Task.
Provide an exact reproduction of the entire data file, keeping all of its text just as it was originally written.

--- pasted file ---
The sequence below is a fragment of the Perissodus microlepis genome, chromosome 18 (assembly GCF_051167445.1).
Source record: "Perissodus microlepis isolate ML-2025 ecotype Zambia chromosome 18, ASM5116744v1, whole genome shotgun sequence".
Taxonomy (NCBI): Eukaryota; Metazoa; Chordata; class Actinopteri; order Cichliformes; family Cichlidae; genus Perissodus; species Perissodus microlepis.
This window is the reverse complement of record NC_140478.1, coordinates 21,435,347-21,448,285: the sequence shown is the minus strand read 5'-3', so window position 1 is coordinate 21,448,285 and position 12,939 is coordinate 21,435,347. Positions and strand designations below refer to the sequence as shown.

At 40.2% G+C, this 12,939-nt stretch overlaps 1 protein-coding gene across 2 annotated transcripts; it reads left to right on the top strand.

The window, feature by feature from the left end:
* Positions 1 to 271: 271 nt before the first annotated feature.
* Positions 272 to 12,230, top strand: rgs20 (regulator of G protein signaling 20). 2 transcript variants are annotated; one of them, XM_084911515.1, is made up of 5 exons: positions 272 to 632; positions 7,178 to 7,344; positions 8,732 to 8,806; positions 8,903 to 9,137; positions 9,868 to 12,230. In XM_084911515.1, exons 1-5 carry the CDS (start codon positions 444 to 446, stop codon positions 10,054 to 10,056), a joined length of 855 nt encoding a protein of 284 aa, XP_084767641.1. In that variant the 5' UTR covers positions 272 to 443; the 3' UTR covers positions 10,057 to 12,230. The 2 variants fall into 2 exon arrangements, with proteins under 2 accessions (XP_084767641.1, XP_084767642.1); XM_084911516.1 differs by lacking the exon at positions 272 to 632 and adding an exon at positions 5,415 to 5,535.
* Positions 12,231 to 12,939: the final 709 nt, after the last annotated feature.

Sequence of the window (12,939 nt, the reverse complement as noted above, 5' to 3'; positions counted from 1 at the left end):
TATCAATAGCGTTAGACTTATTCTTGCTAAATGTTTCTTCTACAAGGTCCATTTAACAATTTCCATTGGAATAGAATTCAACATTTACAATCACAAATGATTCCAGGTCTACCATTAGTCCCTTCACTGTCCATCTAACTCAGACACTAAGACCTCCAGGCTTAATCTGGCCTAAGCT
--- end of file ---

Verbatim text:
The sequence below is a fragment of the Perissodus microlepis genome, chromosome 18 (assembly GCF_051167445.1).
Source record: "Perissodus microlepis isolate ML-2025 ecotype Zambia chromosome 18, ASM5116744v1, whole genome shotgun sequence".
Taxonomy (NCBI): Eukaryota; Metazoa; Chordata; class Actinopteri; order Cichliformes; family Cichlidae; genus Perissodus; species Perissodus microlepis.
This window is the reverse complement of record NC_140478.1, coordinates 21,435,347-21,448,285: the sequence shown is the minus strand read 5'-3', so window position 1 is coordinate 21,448,285 and position 12,939 is coordinate 21,435,347. Positions and strand designations below refer to the sequence as shown.

At 40.2% G+C, this 12,939-nt stretch overlaps 1 protein-coding gene across 2 annotated transcripts; it reads left to right on the top strand.

The window, feature by feature from the left end:
* Positions 1 to 271: 271 nt before the first annotated feature.
* Positions 272 to 12,230, top strand: rgs20 (regulator of G protein signaling 20). 2 transcript variants are annotated; one of them, XM_084911515.1, is made up of 5 exons: positions 272 to 632; positions 7,178 to 7,344; positions 8,732 to 8,806; positions 8,903 to 9,137; positions 9,868 to 12,230. In XM_084911515.1, exons 1-5 carry the CDS (start codon positions 444 to 446, stop codon positions 10,054 to 10,056), a joined length of 855 nt encoding a protein of 284 aa, XP_084767641.1. In that variant the 5' UTR covers positions 272 to 443; the 3' UTR covers positions 10,057 to 12,230. The 2 variants fall into 2 exon arrangements, with proteins under 2 accessions (XP_084767641.1, XP_084767642.1); XM_084911516.1 differs by lacking the exon at positions 272 to 632 and adding an exon at positions 5,415 to 5,535.
* Positions 12,231 to 12,939: the final 709 nt, after the last annotated feature.

Sequence of the window (12,939 nt, the reverse complement as noted above, 5' to 3'; positions counted from 1 at the left end):
TATCAATAGCGTTAGACTTATTCTTGCTAAATGTTTCTTCTACAAGGTCCATTTAACAATTTCCATTGGAATAGAATTCAACATTTACAATCACAAATGATTCCAGGTCTACCATTAGTCCCTTCACTGTCCATCTAACTCAGACACTAAGACCTCCAGGCTTAATCTGGCCTAAGCT